Ken Burns' Country Music documentary is one of the most eagerly anticipated films of 2019, and the sixth episode of the sprawling, ambitious project is particularly interesting. Burns turns his focus to country music's mixed response to the Vietnam War and a very difficult, divided time in American history. He covers the period from 1968 until 1972 in an episode that asks the musical question, "Will the Circle Be Unbroken?"

Set against the looming backdrop of the unpopular and very divisive war, the episode uses one of country music's most enduring classic songs as a metaphor for the social upheaval the country was going through. Opening Episode 6 with a scorching gospel/blues performance of "Will the Circle Be Unbroken" from Leon Russell, the film portrays how universal the message of the song really is, tying it all together with a recording project from the Nitty Gritty Dirt Band in 1972 that brought together classic and progressive elements for a celebration of the enduring power of music.

Trisha Yearwood, Marty Stuart, Vince Gill, Ricky Skaggs, John McEuen from Nitty Gritty Dirt Band and more top-tier country artists are among those who shared their observations and personal recollections for Episode 6.

The final episodes of Country Music PBS are scheduled to air Sept. 24 and 25 on PBS and on the PBS video app and PBS.org.

THIS CONTENT BROUGHT TO YOU IN PARTNERSHIP WITH COUNTRY MUSIC ON PBS.

  • 1

    The Fall and Rise of Bluegrass

    By the 1960s, the traditional sounds of bluegrass had really lost commercial footing at country radio, replaced by the lush Nashville Sound and the hard-charging sound of the Bakersfield Sound. But when Flatt & Scruggs' music was used in both The Beverly Hillbillies and Bonnie and Clyde, the commercial fortunes of the genre began to reverse. That touched off a new wave of bluegrass players who fused the traditional music with a new, more progressive sensibility that helped revive the music and introduce it to a new audience.

  • 2

    Johnny Cash's Resurgence

    Johnny Cash had undergone a career downturn due to his addictions, but he came roaring back with a pair of seminal live albums that he recorded at Folsom Prison and at San Quentin. Cash would go on to become a figure who frequently helped bridge the gap between more conservative, older country fans and a more progressive social edge that was coming into the genre, and he also invited a wide range of musicians of various styles to appear on his television show, including Bob Dylan.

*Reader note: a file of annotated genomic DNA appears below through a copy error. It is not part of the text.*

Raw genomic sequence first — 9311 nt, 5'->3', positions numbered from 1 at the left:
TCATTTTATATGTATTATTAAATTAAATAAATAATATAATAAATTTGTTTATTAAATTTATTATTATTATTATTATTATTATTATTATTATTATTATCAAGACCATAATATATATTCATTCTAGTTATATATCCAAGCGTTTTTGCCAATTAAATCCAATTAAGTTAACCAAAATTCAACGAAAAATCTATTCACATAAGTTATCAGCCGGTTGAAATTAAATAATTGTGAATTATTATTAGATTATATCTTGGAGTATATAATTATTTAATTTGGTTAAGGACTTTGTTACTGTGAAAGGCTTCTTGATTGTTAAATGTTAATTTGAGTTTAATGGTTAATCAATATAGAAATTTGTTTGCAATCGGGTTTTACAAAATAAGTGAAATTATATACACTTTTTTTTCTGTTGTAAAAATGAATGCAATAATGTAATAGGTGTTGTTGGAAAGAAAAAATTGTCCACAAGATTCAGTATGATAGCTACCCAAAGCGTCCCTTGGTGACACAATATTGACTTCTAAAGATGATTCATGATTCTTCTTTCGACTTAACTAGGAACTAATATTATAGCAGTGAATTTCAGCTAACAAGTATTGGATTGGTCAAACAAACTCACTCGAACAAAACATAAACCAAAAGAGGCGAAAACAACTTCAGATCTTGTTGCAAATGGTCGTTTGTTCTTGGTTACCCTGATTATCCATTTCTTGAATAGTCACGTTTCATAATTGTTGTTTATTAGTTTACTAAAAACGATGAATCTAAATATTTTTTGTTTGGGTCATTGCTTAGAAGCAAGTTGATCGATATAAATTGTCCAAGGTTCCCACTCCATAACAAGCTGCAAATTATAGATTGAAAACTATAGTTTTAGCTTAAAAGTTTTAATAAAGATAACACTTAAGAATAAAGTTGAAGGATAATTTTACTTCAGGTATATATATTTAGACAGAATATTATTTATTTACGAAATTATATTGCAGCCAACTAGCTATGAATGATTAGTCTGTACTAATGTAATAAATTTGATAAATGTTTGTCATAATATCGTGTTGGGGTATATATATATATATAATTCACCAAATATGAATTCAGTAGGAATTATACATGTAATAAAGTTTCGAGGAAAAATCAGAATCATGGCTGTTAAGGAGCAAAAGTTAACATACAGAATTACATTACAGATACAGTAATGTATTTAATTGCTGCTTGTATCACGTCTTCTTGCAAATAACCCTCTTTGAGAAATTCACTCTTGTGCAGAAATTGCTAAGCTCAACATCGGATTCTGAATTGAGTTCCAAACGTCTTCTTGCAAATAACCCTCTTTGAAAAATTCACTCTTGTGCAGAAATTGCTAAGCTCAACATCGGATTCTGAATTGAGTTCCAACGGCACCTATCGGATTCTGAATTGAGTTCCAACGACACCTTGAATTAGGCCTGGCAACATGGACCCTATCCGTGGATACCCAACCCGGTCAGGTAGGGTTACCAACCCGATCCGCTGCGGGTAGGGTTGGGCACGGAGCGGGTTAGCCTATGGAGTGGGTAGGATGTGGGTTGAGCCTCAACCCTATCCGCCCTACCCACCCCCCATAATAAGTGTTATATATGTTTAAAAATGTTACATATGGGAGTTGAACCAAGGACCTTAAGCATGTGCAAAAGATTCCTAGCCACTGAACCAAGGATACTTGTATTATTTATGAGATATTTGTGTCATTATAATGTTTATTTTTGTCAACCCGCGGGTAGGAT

• 3

    The Rise of Folk Rock

    The '60s brought a whole new range of artists to Nashville to take advantage of the exceptionally rich recording scene there, touched off in part by trailblazer Bob Dylan working on a pair of albums in Music City. Blonde on Blonde and John Wesley Harding were among his most important works. Joan Baez, Peter, Paul and Mary, Leonard Cohen, Gordon Lightfoot, Dan Fogelberg, the Byrds and more would make their way to Nashville in his wake, bringing an entirely new element to the scene.

  • 4

    Kris Kristofferson Becomes Country Music's Poet Laureate

    Kris Kristofferson was country music's own response to the singer-songwriter movement, fusing elements of that structure and a counter-culture attitude to become a new kind of country music anti-hero. The former English Literature major, Rhodes Scholar and Army pilot scored his earliest hits as a songwriter for Johnny Cash and more, but would apotheosize as one of the most important artists to emerge from Nashville in the period from 1968-1972.

  • 5

    Country's Conservative Roots Are Tested

    As more progressive acts came into the genre and younger voices started establishing careers in country music, the once conservative-dominated genre began to change. As Johnny Cash and Kris Kristofferson were becoming counter-culture heroes, Merle Haggard's "Okie From Muskogee" gave voice to the thoughts and fears of "the silent majority" of country fans who supported the war in Vietnam and didn't understand the change that was taking place at a cultural level, demonstrating that Nashville was big enough for conflicting ideas to co-exist.